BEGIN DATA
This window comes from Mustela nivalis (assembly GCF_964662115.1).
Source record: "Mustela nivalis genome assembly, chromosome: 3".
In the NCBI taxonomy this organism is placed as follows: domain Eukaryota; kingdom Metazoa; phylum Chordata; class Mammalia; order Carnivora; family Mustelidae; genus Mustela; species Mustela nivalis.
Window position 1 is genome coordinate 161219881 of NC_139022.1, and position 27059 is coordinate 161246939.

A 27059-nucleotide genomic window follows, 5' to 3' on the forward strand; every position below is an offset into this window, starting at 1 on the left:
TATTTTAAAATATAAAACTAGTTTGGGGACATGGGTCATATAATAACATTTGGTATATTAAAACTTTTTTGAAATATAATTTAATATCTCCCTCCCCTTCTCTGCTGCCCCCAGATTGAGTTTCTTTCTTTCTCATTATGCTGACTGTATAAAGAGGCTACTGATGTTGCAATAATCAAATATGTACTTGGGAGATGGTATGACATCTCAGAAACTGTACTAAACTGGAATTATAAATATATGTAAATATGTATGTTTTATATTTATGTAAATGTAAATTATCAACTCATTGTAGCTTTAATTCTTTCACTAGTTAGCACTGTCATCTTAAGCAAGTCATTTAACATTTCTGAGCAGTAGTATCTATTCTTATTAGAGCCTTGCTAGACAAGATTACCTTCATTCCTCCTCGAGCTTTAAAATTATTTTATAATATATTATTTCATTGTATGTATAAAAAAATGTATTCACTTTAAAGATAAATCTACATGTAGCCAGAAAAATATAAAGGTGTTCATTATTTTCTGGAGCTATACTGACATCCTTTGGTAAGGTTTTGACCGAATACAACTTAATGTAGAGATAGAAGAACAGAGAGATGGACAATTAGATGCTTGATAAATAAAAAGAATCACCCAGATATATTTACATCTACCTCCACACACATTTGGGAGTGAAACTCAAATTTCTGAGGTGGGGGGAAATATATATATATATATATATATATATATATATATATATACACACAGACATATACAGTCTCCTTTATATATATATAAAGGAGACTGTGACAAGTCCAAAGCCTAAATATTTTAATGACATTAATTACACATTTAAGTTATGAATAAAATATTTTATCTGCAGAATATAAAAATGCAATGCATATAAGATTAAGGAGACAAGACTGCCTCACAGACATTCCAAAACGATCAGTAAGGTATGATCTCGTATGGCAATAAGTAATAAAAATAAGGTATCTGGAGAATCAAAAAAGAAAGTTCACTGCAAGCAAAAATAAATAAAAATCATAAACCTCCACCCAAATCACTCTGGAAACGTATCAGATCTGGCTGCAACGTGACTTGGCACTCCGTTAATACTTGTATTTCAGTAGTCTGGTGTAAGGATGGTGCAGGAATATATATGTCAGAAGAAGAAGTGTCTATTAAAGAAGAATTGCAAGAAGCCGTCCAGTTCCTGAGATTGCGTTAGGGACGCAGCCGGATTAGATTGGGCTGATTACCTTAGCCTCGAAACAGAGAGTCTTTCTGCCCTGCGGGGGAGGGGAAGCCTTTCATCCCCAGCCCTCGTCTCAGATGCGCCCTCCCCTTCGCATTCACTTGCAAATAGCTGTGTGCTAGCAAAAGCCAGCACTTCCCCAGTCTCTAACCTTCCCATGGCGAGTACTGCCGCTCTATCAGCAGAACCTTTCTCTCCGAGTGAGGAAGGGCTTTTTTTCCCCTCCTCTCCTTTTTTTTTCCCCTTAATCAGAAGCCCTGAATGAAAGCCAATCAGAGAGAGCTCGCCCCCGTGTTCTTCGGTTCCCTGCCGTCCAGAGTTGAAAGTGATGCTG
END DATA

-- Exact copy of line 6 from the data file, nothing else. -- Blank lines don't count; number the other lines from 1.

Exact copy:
TATTTTAAAATATAAAACTAGTTTGGGGACATGGGTCATATAATAACATTTGGTATATTAAAACTTTTTTGAAATATAATTTAATATCTCCCTCCCCTTCTCTGCTGCCCCCAGATTGAGTTTCTTTCTTTCTCATTATGCTGACTGTATAAAGAGGCTACTGATGTTGCAATAATCAAATATGTACTTGGGAGATGGTATGACATCTCAGAAACTGTACTAAACTGGAATTATAAATATATGTAAATATGTATGTTTTATATTTATGTAAATGTAAATTATCAACTCATTGTAGCTTTAATTCTTTCACTAGTTAGCACTGTCATCTTAAGCAAGTCATTTAACATTTCTGAGCAGTAGTATCTATTCTTATTAGAGCCTTGCTAGACAAGATTACCTTCATTCCTCCTCGAGCTTTAAAATTATTTTATAATATATTATTTCATTGTATGTATAAAAAAATGTATTCACTTTAAAGATAAATCTACATGTAGCCAGAAAAATATAAAGGTGTTCATTATTTTCTGGAGCTATACTGACATCCTTTGGTAAGGTTTTGACCGAATACAACTTAATGTAGAGATAGAAGAACAGAGAGATGGACAATTAGATGCTTGATAAATAAAAAGAATCACCCAGATATATTTACATCTACCTCCACACACATTTGGGAGTGAAACTCAAATTTCTGAGGTGGGGGGAAATATATATATATATATATATATATATATATATATATATACACACAGACATATACAGTCTCCTTTATATATATATAAAGGAGACTGTGACAAGTCCAAAGCCTAAATATTTTAATGACATTAATTACACATTTAAGTTATGAATAAAATATTTTATCTGCAGAATATAAAAATGCAATGCATATAAGATTAAGGAGACAAGACTGCCTCACAGACATTCCAAAACGATCAGTAAGGTATGATCTCGTATGGCAATAAGTAATAAAAATAAGGTATCTGGAGAATCAAAAAAGAAAGTTCACTGCAAGCAAAAATAAATAAAAATCATAAACCTCCACCCAAATCACTCTGGAAACGTATCAGATCTGGCTGCAACGTGACTTGGCACTCCGTTAATACTTGTATTTCAGTAGTCTGGTGTAAGGATGGTGCAGGAATATATATGTCAGAAGAAGAAGTGTCTATTAAAGAAGAATTGCAAGAAGCCGTCCAGTTCCTGAGATTGCGTTAGGGACGCAGCCGGATTAGATTGGGCTGATTACCTTAGCCTCGAAACAGAGAGTCTTTCTGCCCTGCGGGGGAGGGGAAGCCTTTCATCCCCAGCCCTCGTCTCAGATGCGCCCTCCCCTTCGCATTCACTTGCAAATAGCTGTGTGCTAGCAAAAGCCAGCACTTCCCCAGTCTCTAACCTTCCCATGGCGAGTACTGCCGCTCTATCAGCAGAACCTTTCTCTCCGAGTGAGGAAGGGCTTTTTTTCCCCTCCTCTCCTTTTTTTTTCCCCTTAATCAGAAGCCCTGAATGAAAGCCAATCAGAGAGAGCTCGCCCCCGTGTTCTTCGGTTCCCTGCCGTCCAGAGTTGAAAGTGATGCTG